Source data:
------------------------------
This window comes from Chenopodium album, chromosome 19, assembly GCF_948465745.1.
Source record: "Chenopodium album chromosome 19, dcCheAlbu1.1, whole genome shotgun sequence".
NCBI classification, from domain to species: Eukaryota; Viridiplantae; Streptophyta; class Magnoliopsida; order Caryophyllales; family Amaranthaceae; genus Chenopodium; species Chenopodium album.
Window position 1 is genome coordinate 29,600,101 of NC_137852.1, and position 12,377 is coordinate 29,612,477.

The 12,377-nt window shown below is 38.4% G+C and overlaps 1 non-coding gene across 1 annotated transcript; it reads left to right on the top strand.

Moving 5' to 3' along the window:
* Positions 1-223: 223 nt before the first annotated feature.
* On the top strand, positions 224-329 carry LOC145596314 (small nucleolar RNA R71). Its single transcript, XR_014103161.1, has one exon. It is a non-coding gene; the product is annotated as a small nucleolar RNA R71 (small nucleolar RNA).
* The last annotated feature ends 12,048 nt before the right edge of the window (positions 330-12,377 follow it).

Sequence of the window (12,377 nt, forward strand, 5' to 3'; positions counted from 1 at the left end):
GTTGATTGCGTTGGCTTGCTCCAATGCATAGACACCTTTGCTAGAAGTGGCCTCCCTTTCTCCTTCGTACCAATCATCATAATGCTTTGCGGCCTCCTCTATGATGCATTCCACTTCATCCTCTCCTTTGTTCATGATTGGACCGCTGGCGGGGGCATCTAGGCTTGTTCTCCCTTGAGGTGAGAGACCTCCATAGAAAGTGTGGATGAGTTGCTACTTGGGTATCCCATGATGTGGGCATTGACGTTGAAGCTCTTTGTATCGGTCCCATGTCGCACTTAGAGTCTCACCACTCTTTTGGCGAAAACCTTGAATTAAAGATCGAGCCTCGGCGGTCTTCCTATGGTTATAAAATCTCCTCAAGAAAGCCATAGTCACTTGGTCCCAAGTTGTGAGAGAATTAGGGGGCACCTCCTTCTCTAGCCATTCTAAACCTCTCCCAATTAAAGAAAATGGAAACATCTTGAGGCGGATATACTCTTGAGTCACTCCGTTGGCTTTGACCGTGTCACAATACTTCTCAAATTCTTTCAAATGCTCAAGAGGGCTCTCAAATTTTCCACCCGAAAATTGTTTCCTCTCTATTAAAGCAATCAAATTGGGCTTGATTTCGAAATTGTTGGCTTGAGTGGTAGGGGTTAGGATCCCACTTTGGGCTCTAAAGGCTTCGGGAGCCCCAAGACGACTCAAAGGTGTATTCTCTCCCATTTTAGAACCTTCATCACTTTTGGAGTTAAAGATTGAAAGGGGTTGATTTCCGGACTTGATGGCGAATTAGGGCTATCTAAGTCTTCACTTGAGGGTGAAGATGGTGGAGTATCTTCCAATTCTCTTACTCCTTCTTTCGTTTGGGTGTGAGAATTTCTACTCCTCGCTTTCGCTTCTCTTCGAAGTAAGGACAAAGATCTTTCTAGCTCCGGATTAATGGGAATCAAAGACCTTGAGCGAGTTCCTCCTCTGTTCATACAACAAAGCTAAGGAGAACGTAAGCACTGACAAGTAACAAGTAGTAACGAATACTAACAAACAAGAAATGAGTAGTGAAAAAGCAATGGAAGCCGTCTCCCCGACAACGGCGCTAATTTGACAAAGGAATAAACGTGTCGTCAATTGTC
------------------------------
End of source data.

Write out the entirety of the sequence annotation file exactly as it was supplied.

This window comes from Chenopodium album, chromosome 19, assembly GCF_948465745.1.
Source record: "Chenopodium album chromosome 19, dcCheAlbu1.1, whole genome shotgun sequence".
NCBI classification, from domain to species: Eukaryota; Viridiplantae; Streptophyta; class Magnoliopsida; order Caryophyllales; family Amaranthaceae; genus Chenopodium; species Chenopodium album.
Window position 1 is genome coordinate 29,600,101 of NC_137852.1, and position 12,377 is coordinate 29,612,477.

The 12,377-nt window shown below is 38.4% G+C and overlaps 1 non-coding gene across 1 annotated transcript; it reads left to right on the top strand.

Moving 5' to 3' along the window:
* Positions 1-223: 223 nt before the first annotated feature.
* On the top strand, positions 224-329 carry LOC145596314 (small nucleolar RNA R71). Its single transcript, XR_014103161.1, has one exon. It is a non-coding gene; the product is annotated as a small nucleolar RNA R71 (small nucleolar RNA).
* The last annotated feature ends 12,048 nt before the right edge of the window (positions 330-12,377 follow it).

Sequence of the window (12,377 nt, forward strand, 5' to 3'; positions counted from 1 at the left end):
GTTGATTGCGTTGGCTTGCTCCAATGCATAGACACCTTTGCTAGAAGTGGCCTCCCTTTCTCCTTCGTACCAATCATCATAATGCTTTGCGGCCTCCTCTATGATGCATTCCACTTCATCCTCTCCTTTGTTCATGATTGGACCGCTGGCGGGGGCATCTAGGCTTGTTCTCCCTTGAGGTGAGAGACCTCCATAGAAAGTGTGGATGAGTTGCTACTTGGGTATCCCATGATGTGGGCATTGACGTTGAAGCTCTTTGTATCGGTCCCATGTCGCACTTAGAGTCTCACCACTCTTTTGGCGAAAACCTTGAATTAAAGATCGAGCCTCGGCGGTCTTCCTATGGTTATAAAATCTCCTCAAGAAAGCCATAGTCACTTGGTCCCAAGTTGTGAGAGAATTAGGGGGCACCTCCTTCTCTAGCCATTCTAAACCTCTCCCAATTAAAGAAAATGGAAACATCTTGAGGCGGATATACTCTTGAGTCACTCCGTTGGCTTTGACCGTGTCACAATACTTCTCAAATTCTTTCAAATGCTCAAGAGGGCTCTCAAATTTTCCACCCGAAAATTGTTTCCTCTCTATTAAAGCAATCAAATTGGGCTTGATTTCGAAATTGTTGGCTTGAGTGGTAGGGGTTAGGATCCCACTTTGGGCTCTAAAGGCTTCGGGAGCCCCAAGACGACTCAAAGGTGTATTCTCTCCCATTTTAGAACCTTCATCACTTTTGGAGTTAAAGATTGAAAGGGGTTGATTTCCGGACTTGATGGCGAATTAGGGCTATCTAAGTCTTCACTTGAGGGTGAAGATGGTGGAGTATCTTCCAATTCTCTTACTCCTTCTTTCGTTTGGGTGTGAGAATTTCTACTCCTCGCTTTCGCTTCTCTTCGAAGTAAGGACAAAGATCTTTCTAGCTCCGGATTAATGGGAATCAAAGACCTTGAGCGAGTTCCTCCTCTGTTCATACAACAAAGCTAAGGAGAACGTAAGCACTGACAAGTAACAAGTAGTAACGAATACTAACAAACAAGAAATGAGTAGTGAAAAAGCAATGGAAGCCGTCTCCCCGACAACGGCGCTAATTTGACAAAGGAATAAACGTGTCGTCAATTGTC